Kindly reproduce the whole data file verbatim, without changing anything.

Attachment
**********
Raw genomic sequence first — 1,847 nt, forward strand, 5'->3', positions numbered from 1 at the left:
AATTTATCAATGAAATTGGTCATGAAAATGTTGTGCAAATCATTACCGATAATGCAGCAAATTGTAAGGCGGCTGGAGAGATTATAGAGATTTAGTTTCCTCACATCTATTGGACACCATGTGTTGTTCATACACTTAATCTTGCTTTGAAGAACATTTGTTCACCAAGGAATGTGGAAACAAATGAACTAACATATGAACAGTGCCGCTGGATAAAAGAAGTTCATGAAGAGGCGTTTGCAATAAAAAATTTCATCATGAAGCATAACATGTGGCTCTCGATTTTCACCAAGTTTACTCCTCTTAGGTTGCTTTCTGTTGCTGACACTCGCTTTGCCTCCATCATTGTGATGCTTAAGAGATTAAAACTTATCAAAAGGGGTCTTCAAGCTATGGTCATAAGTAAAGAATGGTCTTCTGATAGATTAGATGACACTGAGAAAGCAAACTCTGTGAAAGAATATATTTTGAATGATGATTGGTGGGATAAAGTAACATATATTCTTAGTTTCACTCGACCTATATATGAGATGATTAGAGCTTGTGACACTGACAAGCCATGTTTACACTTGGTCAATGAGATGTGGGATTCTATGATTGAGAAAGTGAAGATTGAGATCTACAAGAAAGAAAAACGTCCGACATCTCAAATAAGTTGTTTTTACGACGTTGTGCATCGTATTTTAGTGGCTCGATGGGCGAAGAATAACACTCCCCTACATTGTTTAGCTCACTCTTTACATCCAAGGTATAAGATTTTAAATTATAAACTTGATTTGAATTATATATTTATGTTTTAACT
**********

Raw genomic sequence first — 1,847 nt, forward strand, 5'->3', positions numbered from 1 at the left:
AATTTATCAATGAAATTGGTCATGAAAATGTTGTGCAAATCATTACCGATAATGCAGCAAATTGTAAGGCGGCTGGAGAGATTATAGAGATTTAGTTTCCTCACATCTATTGGACACCATGTGTTGTTCATACACTTAATCTTGCTTTGAAGAACATTTGTTCACCAAGGAATGTGGAAACAAATGAACTAACATATGAACAGTGCCGCTGGATAAAAGAAGTTCATGAAGAGGCGTTTGCAATAAAAAATTTCATCATGAAGCATAACATGTGGCTCTCGATTTTCACCAAGTTTACTCCTCTTAGGTTGCTTTCTGTTGCTGACACTCGCTTTGCCTCCATCATTGTGATGCTTAAGAGATTAAAACTTATCAAAAGGGGTCTTCAAGCTATGGTCATAAGTAAAGAATGGTCTTCTGATAGATTAGATGACACTGAGAAAGCAAACTCTGTGAAAGAATATATTTTGAATGATGATTGGTGGGATAAAGTAACATATATTCTTAGTTTCACTCGACCTATATATGAGATGATTAGAGCTTGTGACACTGACAAGCCATGTTTACACTTGGTCAATGAGATGTGGGATTCTATGATTGAGAAAGTGAAGATTGAGATCTACAAGAAAGAAAAACGTCCGACATCTCAAATAAGTTGTTTTTACGACGTTGTGCATCGTATTTTAGTGGCTCGATGGGCGAAGAATAACACTCCCCTACATTGTTTAGCTCACTCTTTACATCCAAGGTATAAGATTTTAAATTATAAACTTGATTTGAATTATATATTTATGTTTTAACT